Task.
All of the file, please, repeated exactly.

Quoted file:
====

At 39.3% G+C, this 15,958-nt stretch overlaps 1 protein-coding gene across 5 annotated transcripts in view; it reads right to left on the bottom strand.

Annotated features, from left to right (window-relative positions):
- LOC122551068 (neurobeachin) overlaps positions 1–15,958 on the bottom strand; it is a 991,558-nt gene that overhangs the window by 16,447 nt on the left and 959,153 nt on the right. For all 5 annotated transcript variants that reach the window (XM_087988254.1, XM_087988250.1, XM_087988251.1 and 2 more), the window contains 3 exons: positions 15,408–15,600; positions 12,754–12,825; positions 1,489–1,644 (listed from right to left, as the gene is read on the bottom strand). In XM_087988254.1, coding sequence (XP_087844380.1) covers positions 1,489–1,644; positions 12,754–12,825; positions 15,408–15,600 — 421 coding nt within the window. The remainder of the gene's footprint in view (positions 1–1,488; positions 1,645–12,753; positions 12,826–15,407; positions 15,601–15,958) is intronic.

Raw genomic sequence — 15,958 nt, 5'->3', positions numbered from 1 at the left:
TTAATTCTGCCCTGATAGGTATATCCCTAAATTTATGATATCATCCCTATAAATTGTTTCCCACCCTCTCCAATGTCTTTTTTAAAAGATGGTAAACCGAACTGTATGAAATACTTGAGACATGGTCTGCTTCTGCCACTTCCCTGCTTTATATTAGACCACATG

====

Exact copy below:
At 39.3% G+C, this 15,958-nt stretch overlaps 1 protein-coding gene across 5 annotated transcripts in view; it reads right to left on the bottom strand.

Annotated features, from left to right (window-relative positions):
- LOC122551068 (neurobeachin) overlaps positions 1–15,958 on the bottom strand; it is a 991,558-nt gene that overhangs the window by 16,447 nt on the left and 959,153 nt on the right. For all 5 annotated transcript variants that reach the window (XM_087988254.1, XM_087988250.1, XM_087988251.1 and 2 more), the window contains 3 exons: positions 15,408–15,600; positions 12,754–12,825; positions 1,489–1,644 (listed from right to left, as the gene is read on the bottom strand). In XM_087988254.1, coding sequence (XP_087844380.1) covers positions 1,489–1,644; positions 12,754–12,825; positions 15,408–15,600 — 421 coding nt within the window. The remainder of the gene's footprint in view (positions 1–1,488; positions 1,645–12,753; positions 12,826–15,407; positions 15,601–15,958) is intronic.

Raw genomic sequence — 15,958 nt, 5'->3', positions numbered from 1 at the left:
TTAATTCTGCCCTGATAGGTATATCCCTAAATTTATGATATCATCCCTATAAATTGTTTCCCACCCTCTCCAATGTCTTTTTTAAAAGATGGTAAACCGAACTGTATGAAATACTTGAGACATGGTCTGCTTCTGCCACTTCCCTGCTTTATATTAGACCACATG